As indicated above, the output from the "X" and "R" output terminals of the receiver may be applied to a daul-channel recorder, a trace from which is illustrated in FIG. 6. As shown by the legend to the left of the figure, the upper trace was made by signals emanating from the "X" output, while the trace illustrated in the lower channel was made by signals emanating from the "R" output. As previously described, a ferro-magnetic object passing between the two sensor coils 6 and 8 disturbs the electromagnetic field therebetwen and causes an increase in the amplitude of the signal generated in the receiver coil 8. This increase in signal amplitude results in an imbalance of the summing voltages in the summing and balance transformers, respectively.

The change in voltage is appropriately amplified and causes the DC voltages of the phase sensitive (polarity) detectors to increase from their ambient DC levels to an amplified level. These positive DC voltages are applied to the low pass filter amplifier, which amplifies the positive DC voltages for application to the utilization circuit in the form of a twin-channel recorder.

With respect to the intrusion of a non-ferromagnetic object between the detector coils, it will of course be understood that such an object absorbs energy from the field and will therefore cause the amplitude of the signal generated in the receiver coil 8 to decrease. As before, this change in amplitude results in an imbalance of the summed voltages in the balance and summing transformers, respectively. This change in voltage, which is 180° out of phase with the reference voltage, is amplified and applied to the phase sensitive (polarity) detectors, with the result that the DC voltages of these detectors are decreased from their ambient DC levels. The low pass filter amplifier filters and amplifies this negative DC voltage and presents it to the output circuit, which may be a twin-channel recorder as illustrated in FIG. 6. It will thus be seen that with respect to intrusion by a ferromagnetic object, the magnitude of the DC voltage change from ambient level to the level presented to the recorder is proportional to the cross-sectional area of the intruding object. The duration of the changed DC signal depends on the time the metallic object disturbs the field between the sensor coils. The signal will return to its ambient DC level when the metallic object has passed from the electromagnetic field.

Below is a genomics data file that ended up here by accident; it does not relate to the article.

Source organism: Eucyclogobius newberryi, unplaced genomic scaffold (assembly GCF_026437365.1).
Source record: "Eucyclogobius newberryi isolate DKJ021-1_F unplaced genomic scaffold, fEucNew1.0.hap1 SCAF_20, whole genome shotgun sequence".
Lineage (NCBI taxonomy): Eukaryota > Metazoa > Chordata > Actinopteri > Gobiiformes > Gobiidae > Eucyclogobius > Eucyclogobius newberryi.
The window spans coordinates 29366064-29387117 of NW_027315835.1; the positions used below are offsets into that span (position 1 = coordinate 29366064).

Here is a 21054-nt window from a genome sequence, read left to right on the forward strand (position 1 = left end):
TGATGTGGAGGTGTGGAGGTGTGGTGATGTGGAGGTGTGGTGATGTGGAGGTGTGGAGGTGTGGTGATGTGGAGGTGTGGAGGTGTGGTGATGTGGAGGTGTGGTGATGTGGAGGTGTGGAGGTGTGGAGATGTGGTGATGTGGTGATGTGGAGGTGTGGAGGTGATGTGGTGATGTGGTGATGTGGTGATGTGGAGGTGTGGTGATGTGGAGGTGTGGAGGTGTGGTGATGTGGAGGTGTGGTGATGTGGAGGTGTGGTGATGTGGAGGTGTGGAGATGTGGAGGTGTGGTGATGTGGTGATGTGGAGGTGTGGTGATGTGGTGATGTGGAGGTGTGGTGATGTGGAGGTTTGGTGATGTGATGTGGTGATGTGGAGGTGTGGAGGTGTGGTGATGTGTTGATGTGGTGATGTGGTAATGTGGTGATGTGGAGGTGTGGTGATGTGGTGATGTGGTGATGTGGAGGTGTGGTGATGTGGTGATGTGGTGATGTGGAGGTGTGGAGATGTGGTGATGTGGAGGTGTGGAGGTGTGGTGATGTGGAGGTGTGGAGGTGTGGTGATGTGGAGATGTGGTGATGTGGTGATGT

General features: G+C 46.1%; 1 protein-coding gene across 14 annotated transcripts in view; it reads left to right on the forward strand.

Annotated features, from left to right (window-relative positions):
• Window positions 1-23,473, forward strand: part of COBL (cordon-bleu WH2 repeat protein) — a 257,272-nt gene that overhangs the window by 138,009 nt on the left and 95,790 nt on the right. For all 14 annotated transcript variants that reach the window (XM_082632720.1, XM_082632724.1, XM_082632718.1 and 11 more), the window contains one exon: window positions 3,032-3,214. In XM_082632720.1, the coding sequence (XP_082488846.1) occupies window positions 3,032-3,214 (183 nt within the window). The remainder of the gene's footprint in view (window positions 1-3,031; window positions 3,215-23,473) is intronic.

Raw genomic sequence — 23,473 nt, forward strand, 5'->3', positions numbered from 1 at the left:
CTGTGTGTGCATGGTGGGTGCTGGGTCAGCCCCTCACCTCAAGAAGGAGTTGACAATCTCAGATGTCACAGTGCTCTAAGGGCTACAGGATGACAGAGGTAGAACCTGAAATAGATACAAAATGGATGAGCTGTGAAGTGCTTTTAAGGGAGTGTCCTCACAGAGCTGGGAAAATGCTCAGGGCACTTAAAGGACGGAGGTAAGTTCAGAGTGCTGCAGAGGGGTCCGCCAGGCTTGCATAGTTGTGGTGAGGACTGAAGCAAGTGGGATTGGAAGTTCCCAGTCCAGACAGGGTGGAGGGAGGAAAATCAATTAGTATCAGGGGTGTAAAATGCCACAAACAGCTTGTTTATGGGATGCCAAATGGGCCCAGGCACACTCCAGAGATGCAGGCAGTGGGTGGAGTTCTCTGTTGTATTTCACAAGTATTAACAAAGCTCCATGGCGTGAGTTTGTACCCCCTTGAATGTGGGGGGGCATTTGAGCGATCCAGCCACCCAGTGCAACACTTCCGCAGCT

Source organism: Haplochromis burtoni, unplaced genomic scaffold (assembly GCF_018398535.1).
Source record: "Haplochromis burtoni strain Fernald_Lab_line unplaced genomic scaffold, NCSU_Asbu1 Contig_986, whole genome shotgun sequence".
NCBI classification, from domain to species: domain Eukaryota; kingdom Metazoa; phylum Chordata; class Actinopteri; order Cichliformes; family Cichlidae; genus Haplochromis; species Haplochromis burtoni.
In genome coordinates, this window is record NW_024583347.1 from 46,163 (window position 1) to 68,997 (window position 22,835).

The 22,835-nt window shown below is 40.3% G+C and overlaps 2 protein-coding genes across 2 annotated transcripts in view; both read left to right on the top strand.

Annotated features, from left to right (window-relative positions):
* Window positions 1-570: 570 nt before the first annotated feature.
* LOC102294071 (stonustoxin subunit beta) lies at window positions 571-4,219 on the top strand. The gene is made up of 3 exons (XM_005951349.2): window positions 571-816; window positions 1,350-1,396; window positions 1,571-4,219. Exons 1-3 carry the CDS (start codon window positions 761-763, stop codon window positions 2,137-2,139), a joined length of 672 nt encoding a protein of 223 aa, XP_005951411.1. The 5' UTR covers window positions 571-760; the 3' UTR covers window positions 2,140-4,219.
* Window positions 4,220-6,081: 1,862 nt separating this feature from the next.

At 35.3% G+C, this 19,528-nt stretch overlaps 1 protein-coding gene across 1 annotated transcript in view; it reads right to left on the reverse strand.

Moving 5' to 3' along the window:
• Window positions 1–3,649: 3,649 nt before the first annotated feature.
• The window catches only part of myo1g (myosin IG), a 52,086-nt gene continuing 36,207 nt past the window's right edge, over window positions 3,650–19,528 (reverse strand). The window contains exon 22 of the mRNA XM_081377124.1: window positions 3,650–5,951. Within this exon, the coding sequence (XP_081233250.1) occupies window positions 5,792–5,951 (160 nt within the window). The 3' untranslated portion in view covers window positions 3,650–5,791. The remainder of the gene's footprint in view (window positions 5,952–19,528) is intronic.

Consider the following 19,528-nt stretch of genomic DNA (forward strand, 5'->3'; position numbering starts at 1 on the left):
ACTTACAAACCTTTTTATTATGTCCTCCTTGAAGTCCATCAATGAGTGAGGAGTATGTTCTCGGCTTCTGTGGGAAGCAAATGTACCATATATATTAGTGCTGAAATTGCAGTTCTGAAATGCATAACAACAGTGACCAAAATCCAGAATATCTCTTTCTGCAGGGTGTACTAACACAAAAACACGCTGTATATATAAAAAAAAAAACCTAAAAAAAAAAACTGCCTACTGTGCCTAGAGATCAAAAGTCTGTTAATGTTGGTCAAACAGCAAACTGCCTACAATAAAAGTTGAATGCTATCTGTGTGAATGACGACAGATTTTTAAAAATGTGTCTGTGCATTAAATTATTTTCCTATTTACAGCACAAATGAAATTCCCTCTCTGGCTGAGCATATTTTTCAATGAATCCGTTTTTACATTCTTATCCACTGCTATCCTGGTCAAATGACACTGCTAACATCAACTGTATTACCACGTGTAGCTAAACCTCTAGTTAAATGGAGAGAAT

With respect to non-ferrous metallic objects, identification is accomplished by comparing the output signal with the reference AC voltage. A change of polarity from the reference voltage serves to identify the object as a non-ferrous object.

Referring specifically to FIG. 6, there is there reproduced the output of a twin-channel recorder produced in tests in which a subject passed between the sensor coils carrying various objects calculated to produce a predetermined trace. Each experiment is indicated by the numerals from 1 through 10 on the strip of tape illustrated in FIG. 6, while the identification of the object carried by the subject, correlated to the number of the test, is as follows:

1. Subject with 13 keys, nail clipper, small pocket knife, small 6 inch steel rule, stainless steel wristwatch, 10 quarters, one nickel and two pennies.

2. Steel specimen 3 × 13/4× 1 inches added to objects listed in item 1 above.

3. Steel 8 inch scissors added to objects listed in item 1 above.

4. Steel 12 inches square added to objects listed in item 1 above.

5. Iron pipe with end caps (91/2× 11/4inches) added to objects listed in item 1 above.

6. Aluminum cover 51/2× 31/4× 0.062 inches, with 1/4 inch folded edges added to objects listed in item 1 above.